Let’s see which of these fit the bill. One of these workstations is my own, can you guess which one? (it’s not the cushy prison cell, in case you’re wondering).




Virginia Woolf famously insisted that in order to write professionally a woman must have “a room of her own.” I’m fortunate to have such a space. And so, on that note. Back to work I go…

What’s your perfect writing spot? Public library? Café? Hotel room? Front porch? Or perhaps a cork-lined room?

I think the best place to write is probably exactly where you are.

BJ

11 Comments

Filed under Inspiration, Life and stuff

The top 10 reasons writers write

Why do writers write? Why do sculptors chisel stone? Why do fish swim? 

I doubt that if you ask any dedicated writer, they’ll tell you they write “for the money!” Most of us realize that writing will most likely not make us rich (unless of course, your name is J.K. Rowling). But it WILL feed the “fire in the belly”—the passion that drives us.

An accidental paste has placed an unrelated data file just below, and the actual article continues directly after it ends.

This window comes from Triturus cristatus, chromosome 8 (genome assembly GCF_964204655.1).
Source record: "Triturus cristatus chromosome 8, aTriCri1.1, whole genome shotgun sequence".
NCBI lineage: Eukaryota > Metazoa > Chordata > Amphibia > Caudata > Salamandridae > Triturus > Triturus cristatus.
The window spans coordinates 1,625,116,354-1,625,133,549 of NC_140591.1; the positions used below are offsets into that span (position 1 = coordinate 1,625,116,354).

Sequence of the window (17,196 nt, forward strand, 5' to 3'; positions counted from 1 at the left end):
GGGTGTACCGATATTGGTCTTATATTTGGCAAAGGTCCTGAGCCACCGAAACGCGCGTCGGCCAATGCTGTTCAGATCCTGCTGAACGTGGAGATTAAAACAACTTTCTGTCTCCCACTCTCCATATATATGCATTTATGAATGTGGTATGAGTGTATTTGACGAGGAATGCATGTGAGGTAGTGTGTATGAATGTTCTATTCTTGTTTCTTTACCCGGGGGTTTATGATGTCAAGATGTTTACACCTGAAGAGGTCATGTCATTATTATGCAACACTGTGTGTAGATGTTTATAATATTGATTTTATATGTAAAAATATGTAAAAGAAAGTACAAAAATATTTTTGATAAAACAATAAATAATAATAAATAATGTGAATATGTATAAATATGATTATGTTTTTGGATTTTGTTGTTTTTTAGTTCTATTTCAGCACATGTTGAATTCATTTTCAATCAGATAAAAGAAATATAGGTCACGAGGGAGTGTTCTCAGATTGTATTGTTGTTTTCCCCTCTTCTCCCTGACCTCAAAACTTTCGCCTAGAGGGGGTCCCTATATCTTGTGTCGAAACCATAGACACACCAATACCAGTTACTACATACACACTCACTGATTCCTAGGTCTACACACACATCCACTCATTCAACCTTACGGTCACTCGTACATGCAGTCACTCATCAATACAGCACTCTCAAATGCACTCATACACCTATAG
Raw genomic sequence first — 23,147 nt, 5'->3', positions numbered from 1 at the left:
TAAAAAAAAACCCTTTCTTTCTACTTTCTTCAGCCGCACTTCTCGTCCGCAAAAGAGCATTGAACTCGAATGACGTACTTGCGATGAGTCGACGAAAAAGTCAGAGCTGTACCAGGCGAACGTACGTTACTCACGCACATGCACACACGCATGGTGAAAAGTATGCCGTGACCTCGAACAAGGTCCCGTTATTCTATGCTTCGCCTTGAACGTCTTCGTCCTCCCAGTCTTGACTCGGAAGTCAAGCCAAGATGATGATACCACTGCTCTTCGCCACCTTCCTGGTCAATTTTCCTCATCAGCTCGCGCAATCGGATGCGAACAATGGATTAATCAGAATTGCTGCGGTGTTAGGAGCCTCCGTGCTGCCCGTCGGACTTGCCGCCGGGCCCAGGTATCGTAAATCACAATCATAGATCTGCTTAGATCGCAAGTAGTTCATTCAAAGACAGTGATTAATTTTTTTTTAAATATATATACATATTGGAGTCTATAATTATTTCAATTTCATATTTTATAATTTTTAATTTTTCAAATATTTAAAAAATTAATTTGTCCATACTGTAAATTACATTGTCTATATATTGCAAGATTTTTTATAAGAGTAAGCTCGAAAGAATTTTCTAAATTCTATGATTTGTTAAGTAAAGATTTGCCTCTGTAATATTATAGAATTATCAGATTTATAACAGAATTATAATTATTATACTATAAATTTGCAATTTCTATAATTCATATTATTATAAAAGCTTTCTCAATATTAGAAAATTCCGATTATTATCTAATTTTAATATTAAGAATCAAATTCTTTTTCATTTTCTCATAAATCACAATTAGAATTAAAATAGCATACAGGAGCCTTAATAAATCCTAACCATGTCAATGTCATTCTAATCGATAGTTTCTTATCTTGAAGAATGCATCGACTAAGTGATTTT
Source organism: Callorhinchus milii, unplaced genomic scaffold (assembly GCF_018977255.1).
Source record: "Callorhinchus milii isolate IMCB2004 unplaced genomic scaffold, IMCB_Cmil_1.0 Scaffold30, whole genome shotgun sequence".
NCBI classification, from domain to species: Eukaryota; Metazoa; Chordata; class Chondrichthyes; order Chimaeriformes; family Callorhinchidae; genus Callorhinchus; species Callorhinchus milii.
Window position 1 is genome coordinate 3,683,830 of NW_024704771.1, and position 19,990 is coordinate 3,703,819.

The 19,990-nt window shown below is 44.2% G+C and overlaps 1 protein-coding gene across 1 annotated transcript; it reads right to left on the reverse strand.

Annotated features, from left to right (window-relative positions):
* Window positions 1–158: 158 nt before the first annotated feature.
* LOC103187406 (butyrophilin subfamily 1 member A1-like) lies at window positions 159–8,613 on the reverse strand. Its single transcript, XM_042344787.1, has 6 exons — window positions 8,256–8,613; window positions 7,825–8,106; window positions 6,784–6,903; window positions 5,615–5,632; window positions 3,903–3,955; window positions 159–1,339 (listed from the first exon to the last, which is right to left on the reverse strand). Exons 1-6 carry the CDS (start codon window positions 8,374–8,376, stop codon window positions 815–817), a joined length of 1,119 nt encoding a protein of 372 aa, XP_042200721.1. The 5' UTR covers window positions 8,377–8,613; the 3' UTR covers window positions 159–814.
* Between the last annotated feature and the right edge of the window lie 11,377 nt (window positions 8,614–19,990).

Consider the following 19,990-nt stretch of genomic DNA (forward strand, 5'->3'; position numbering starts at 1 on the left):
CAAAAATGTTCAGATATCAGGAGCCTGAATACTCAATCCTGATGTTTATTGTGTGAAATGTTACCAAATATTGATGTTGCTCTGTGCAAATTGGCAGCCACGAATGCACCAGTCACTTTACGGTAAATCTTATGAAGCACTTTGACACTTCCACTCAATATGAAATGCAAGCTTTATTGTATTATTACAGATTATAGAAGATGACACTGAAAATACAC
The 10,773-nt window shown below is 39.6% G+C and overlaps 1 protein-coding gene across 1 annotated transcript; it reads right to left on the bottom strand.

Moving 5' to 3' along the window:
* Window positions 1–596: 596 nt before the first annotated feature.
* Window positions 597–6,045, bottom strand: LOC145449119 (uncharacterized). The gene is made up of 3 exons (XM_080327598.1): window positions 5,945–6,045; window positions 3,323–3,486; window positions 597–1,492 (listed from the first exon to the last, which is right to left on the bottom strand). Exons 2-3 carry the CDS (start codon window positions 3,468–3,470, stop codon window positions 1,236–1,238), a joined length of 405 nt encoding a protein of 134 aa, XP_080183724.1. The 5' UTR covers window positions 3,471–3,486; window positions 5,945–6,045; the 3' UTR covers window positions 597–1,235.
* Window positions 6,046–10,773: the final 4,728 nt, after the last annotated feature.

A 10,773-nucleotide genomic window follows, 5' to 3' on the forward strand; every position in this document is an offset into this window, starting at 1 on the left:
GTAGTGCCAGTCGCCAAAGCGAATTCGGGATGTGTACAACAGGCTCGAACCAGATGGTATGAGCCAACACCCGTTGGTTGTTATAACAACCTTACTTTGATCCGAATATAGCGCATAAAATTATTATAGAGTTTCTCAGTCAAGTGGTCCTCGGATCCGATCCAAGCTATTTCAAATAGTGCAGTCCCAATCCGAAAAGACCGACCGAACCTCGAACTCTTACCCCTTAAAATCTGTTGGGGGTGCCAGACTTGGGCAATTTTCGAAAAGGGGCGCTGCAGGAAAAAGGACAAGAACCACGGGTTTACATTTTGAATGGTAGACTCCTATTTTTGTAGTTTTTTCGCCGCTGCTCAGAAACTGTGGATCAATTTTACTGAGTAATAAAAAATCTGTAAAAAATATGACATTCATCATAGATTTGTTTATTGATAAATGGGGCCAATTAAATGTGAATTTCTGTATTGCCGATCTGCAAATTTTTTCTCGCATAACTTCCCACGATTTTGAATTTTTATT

In speaking to other writers and eavesdropping on a number of author posts, I’ve compiled a list of the top 10 reasons writers write, check it out:

Why do writers write?

1. To live. Writing is a source of life—a basic need to express oneself. It is what keeps us up at night.

2. To feel connected. To feel grounded. To feel centred.

3. To inform, educate, and give an audience something to enjoy.

4. To understand and be understood. To learn, and to heal—for the pen is mightier than the sword.

5. To rid the brain of “voices” (we writers do have a certain someone whispering in our ears, a muse perhaps).

6. To leave a legacy and make a mark in the world.

7. To be able to tell everyone they’re a writer (because writer’s are cool)

8. To give birth to a cast of characters and travel to far away places.

9. For the fun of it.

10. To live forever. To achieve immortality through the written words left behind… a bit vampish, yes.

According to Doris Lessing, writing is a delicious compulsion–one that perhaps only fellow writers can truly understand. And so, the sun rises. The grass grows. The stars come out at night. Bats fly. And I write. 

Fellow restless writers, why do YOU write?

Beckie

8 Comments

Filed under Inspiration, Life and stuff